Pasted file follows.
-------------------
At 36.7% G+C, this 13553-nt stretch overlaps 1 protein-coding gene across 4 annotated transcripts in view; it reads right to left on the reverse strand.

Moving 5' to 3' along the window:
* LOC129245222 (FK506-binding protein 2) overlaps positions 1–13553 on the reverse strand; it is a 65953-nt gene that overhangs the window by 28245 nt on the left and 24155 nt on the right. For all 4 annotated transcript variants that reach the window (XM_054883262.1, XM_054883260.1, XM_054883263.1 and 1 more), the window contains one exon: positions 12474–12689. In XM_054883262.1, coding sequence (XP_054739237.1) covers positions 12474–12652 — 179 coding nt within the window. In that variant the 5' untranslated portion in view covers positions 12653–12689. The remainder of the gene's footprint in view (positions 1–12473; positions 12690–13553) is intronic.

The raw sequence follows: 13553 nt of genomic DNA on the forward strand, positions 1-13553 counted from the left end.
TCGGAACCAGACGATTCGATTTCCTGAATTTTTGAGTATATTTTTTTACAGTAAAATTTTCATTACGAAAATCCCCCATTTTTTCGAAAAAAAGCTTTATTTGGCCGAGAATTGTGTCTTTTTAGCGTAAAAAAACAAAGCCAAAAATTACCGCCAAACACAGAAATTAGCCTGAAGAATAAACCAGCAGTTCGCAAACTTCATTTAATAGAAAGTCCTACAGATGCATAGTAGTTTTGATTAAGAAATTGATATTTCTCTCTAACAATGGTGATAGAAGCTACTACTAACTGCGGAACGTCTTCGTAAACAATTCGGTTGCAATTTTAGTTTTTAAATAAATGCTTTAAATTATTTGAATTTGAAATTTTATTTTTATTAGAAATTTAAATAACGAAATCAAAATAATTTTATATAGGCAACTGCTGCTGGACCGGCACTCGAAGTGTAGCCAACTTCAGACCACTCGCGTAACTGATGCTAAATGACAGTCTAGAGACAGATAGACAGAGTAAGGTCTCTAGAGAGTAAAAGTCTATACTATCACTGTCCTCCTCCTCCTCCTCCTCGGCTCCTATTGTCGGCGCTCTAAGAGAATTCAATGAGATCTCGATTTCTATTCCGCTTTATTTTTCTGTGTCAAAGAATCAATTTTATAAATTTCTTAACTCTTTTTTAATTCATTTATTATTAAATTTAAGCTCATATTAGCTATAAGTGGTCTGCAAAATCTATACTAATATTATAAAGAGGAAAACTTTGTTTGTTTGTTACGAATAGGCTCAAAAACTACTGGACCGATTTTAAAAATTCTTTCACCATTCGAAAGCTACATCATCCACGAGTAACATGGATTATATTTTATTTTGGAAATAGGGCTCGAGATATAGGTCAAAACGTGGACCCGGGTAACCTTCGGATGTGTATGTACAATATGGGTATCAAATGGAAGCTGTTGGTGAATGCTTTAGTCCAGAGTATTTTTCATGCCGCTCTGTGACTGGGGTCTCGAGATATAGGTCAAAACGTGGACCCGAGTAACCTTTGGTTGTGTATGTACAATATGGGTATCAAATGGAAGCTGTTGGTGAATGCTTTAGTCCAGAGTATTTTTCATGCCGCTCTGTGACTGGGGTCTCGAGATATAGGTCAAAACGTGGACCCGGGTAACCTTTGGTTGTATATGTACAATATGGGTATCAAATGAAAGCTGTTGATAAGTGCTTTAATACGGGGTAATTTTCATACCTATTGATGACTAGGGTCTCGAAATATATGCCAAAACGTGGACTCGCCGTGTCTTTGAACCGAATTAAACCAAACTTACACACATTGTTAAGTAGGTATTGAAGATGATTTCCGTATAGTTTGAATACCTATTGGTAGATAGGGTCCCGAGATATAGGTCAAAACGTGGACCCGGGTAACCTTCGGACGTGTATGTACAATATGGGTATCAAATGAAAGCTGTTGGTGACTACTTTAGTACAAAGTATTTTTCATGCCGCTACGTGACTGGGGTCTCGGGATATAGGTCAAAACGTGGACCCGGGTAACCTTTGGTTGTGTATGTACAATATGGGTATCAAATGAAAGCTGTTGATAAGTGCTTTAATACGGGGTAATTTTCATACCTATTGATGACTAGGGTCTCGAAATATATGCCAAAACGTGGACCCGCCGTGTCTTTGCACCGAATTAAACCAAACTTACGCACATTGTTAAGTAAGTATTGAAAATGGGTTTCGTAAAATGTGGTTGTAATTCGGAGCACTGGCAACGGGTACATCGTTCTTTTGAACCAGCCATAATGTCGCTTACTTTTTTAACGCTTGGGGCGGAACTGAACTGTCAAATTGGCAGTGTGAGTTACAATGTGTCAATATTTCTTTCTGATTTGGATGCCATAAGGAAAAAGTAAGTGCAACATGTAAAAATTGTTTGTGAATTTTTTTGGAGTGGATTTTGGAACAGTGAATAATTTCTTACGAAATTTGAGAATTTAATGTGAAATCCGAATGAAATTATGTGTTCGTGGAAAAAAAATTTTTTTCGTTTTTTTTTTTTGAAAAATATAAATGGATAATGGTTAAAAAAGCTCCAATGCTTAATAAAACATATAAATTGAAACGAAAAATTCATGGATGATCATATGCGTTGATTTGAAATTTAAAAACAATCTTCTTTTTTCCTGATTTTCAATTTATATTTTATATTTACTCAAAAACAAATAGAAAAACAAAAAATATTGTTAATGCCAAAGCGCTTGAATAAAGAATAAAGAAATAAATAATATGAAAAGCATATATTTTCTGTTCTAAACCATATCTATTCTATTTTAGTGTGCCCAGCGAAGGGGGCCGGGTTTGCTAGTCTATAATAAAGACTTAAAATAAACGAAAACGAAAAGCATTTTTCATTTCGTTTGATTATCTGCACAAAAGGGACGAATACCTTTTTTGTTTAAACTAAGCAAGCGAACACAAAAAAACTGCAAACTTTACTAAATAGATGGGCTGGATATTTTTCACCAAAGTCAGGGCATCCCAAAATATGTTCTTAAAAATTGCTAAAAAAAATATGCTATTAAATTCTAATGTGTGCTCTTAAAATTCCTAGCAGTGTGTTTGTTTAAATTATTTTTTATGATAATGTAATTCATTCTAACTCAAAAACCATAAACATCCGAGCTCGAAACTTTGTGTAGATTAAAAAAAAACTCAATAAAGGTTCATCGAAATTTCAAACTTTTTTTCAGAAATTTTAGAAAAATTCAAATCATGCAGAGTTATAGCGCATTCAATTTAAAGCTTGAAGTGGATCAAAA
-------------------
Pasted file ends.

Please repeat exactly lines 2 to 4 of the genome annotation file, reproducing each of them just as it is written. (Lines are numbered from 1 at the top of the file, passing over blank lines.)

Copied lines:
Moving 5' to 3' along the window:
* LOC129245222 (FK506-binding protein 2) overlaps positions 1–13553 on the reverse strand; it is a 65953-nt gene that overhangs the window by 28245 nt on the left and 24155 nt on the right. For all 4 annotated transcript variants that reach the window (XM_054883262.1, XM_054883260.1, XM_054883263.1 and 1 more), the window contains one exon: positions 12474–12689. In XM_054883262.1, coding sequence (XP_054739237.1) covers positions 12474–12652 — 179 coding nt within the window. In that variant the 5' untranslated portion in view covers positions 12653–12689. The remainder of the gene's footprint in view (positions 1–12473; positions 12690–13553) is intronic.

The raw sequence follows: 13553 nt of genomic DNA on the forward strand, positions 1-13553 counted from the left end.